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Proposal to Adopt Auburn Charter 2012
City of Auburn
Majority Approval Required
Fail: 1457 / 35.82% Yes votes ...... 2610 / 64.18% No votes
Index of all Measures
|Results as of Jul 12 3:13pm, 0.0% of Precincts Reporting|
|Information shown below: Impartial Analysis | Arguments ||
Shall the Home Rule for Auburn Charter of 2012 be adopted?
Background. Auburn is now a general law City and draws its power from laws of the State Legislature. The California Constitution allows charter cities to control municipal affairs according to local charters and ordinances and exempts them from contrary State laws. All cities must comply with constitutional requirements and state laws on matters of statewide concern. Municipal affairs include election procedures, bidding for contracts, and rules for use of City property. Matters of statewide concern include open meeting and public records, environmental protection, and bargaining with employee associations.
The Proposed Charter. Key provisions of the proposed charter are:
Sections 100, 101 and 500 provide the City all powers over municipal affairs a charter city can legally have. Section 200 preserves the existing Council-Manager form of government and Section 202 preserves the current elected offices: 5 Councilmembers (including a Mayor and Vice Mayor), Clerk and Treasurer. Section 202 limits Councilmembers' pay to what state law allows for general law cities and says no Councilmember may receive a pension or unemployment insurance. Whether or not voters adopt the charter, the City Council sets pay for the Clerk, Treasurer and City employees. Section 203 says elections will continue to be governed by state law and protects voter powers of initiative, referendum and recall.
Section 300 requires an annual Performance-Based Budget stating objectives and measurable levels of service to residents and businesses and requires the City to post it on the internet. Section 301 requires the City to promote economic and community development and to preserve Auburn's small-town and historic character. Section 302 requires the City to comply with state laws requiring competitive bidding, but Section 303 exempts it from prevailing wages for construction projects unless state or federal law or the City Council requires otherwise. Section 304 allows a limited bid advantage for local businesses. Section 305 supports the use of volunteers to build community projects. Section 306 says adoption of the charter will give the City no new power to impose taxes and fees; state law will require voter approval for all new taxes and many new fees.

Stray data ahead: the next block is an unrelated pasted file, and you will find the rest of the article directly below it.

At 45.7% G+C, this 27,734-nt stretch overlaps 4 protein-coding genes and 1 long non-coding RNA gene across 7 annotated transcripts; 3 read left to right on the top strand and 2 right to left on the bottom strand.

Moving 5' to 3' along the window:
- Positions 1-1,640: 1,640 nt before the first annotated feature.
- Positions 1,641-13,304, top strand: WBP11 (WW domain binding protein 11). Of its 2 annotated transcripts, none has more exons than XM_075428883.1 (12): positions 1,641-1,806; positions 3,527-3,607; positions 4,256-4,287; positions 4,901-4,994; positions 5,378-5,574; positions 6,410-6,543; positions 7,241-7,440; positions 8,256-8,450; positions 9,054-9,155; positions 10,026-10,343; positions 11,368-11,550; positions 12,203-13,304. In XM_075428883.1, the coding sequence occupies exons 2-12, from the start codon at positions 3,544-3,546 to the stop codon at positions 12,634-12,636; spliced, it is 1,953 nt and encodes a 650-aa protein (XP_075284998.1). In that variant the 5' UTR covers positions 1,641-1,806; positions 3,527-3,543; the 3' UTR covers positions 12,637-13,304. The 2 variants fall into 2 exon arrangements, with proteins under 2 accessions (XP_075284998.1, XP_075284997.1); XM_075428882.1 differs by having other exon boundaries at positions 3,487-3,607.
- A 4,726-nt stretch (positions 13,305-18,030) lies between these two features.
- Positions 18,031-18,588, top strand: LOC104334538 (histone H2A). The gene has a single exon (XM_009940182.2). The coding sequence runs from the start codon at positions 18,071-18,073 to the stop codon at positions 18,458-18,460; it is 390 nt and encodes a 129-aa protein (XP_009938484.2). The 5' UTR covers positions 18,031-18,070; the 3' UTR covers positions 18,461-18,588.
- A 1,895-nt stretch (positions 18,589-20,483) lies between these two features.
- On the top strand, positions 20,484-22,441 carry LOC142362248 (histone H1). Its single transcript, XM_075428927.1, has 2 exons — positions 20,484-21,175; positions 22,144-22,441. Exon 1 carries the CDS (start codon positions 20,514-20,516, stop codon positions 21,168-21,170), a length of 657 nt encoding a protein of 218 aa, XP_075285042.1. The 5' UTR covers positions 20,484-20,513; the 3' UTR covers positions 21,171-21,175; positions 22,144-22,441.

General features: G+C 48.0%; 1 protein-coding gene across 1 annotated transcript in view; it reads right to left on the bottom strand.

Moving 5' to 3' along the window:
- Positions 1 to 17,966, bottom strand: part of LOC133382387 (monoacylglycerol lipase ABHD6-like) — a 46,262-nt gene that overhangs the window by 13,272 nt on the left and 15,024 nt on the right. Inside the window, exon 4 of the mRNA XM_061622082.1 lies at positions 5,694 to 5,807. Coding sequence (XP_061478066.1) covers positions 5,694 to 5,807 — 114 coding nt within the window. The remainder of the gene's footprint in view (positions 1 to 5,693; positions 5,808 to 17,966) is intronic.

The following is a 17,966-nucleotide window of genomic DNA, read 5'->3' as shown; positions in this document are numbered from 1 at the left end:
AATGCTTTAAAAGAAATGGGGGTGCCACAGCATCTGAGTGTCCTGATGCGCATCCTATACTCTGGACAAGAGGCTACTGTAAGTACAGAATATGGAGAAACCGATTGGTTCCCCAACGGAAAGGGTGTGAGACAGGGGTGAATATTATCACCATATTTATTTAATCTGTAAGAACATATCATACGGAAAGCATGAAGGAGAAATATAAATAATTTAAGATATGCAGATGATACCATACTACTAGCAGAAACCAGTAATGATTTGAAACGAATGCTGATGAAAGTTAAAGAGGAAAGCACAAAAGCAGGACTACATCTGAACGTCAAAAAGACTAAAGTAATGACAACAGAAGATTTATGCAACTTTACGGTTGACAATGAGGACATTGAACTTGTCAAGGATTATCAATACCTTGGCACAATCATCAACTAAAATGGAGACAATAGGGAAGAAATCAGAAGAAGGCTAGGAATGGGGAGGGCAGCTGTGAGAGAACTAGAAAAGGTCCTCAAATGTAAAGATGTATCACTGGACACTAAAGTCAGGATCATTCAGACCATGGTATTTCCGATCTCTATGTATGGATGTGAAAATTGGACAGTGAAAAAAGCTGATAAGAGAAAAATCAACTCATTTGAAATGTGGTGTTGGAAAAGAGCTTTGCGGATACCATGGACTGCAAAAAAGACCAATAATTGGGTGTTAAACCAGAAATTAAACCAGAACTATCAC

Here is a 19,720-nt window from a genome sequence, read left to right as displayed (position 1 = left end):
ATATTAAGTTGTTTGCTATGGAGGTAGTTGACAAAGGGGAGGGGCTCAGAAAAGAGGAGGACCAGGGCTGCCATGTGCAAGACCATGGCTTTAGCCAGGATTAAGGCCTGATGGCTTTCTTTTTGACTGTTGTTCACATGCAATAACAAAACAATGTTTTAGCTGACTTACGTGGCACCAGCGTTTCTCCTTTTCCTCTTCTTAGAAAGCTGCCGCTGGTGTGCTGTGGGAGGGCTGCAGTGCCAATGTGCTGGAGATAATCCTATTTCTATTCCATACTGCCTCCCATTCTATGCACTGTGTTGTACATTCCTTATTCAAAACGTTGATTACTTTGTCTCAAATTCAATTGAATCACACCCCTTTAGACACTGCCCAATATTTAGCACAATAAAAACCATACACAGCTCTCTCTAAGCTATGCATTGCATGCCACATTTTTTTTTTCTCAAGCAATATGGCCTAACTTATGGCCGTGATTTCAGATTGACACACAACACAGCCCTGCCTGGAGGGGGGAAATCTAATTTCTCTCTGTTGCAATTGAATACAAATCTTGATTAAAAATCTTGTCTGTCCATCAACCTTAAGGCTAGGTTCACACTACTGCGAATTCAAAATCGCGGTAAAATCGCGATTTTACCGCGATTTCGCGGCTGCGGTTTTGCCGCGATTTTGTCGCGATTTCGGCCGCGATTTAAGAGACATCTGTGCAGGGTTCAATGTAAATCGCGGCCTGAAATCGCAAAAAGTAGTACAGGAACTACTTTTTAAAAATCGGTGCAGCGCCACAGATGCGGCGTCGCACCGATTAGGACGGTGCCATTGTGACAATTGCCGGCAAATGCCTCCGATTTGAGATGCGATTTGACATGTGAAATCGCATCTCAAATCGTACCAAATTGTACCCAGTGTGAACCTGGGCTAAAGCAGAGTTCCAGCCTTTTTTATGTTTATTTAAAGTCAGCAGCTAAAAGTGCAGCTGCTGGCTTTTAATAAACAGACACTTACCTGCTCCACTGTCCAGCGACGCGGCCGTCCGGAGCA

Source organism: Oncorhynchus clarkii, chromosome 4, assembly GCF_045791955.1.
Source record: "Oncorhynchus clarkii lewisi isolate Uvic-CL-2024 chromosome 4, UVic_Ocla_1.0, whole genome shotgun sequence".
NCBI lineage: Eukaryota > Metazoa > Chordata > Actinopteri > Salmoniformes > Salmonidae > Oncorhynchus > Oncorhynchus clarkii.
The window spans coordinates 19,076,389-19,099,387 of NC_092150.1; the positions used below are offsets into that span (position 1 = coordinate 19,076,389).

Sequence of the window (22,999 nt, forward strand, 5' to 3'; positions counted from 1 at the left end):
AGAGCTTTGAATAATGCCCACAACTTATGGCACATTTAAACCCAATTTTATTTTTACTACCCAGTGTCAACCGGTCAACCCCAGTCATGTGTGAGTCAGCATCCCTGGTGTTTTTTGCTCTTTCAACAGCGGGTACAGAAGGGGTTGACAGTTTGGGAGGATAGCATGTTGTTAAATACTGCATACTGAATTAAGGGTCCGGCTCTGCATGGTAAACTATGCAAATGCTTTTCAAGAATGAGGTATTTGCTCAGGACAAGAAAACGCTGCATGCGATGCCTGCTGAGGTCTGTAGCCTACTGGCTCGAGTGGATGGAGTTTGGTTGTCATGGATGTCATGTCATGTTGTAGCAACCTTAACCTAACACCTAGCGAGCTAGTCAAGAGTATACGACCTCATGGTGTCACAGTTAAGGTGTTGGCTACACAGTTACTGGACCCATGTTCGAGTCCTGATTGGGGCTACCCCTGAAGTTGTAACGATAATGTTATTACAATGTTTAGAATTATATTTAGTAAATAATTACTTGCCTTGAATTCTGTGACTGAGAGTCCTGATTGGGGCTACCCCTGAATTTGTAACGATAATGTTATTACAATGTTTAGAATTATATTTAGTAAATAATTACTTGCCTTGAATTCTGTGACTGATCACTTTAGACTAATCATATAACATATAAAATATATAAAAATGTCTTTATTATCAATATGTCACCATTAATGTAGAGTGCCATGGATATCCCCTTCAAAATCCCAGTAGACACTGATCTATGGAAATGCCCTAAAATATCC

Sections 400 and 401 are intended to protect Auburn's money from the State.
Section 501 preserves the rule that the City's zoning ordinance must be consistent with its general plan.
If approved by Auburn's voters, the Charter will take effect when filed with the Secretary of State and only voters can amend or repeal it. The charter and more information are available at http://www.auburn.ca.gov/services/Clerk/cCharter.html.
s/ Michael G. Colantuono
The above statement is an impartial analysis of Measure A. If you desire a copy of the charter, please call the City Clerk's office at (530) 823-4211 x112 and a copy will be mailed at no cost to you.
Pros and Cons Forum
Opponents' Web Site
|Arguments For Measure A||Arguments Against Measure A|
|Vote Yes on Measure A
The Home Rule for Auburn Charter of 2012 will give Auburn residents more local control over how their city is run, save money for Auburn residents and businesses, and permanently guarantee support for volunteers working on projects to improve the quality of life in our small, historic town.
More Local Control
For decades, Sacramento politicians have imposed expensive mandates on our local government and dictated how we spend our tax dollars. This must stop. The Auburn Charter will allow our locally elected officials to craft policies to enhance police protection, prevent a catastrophic fire from destroying our town, support the creation of private sector jobs, and fix our roads and sewers.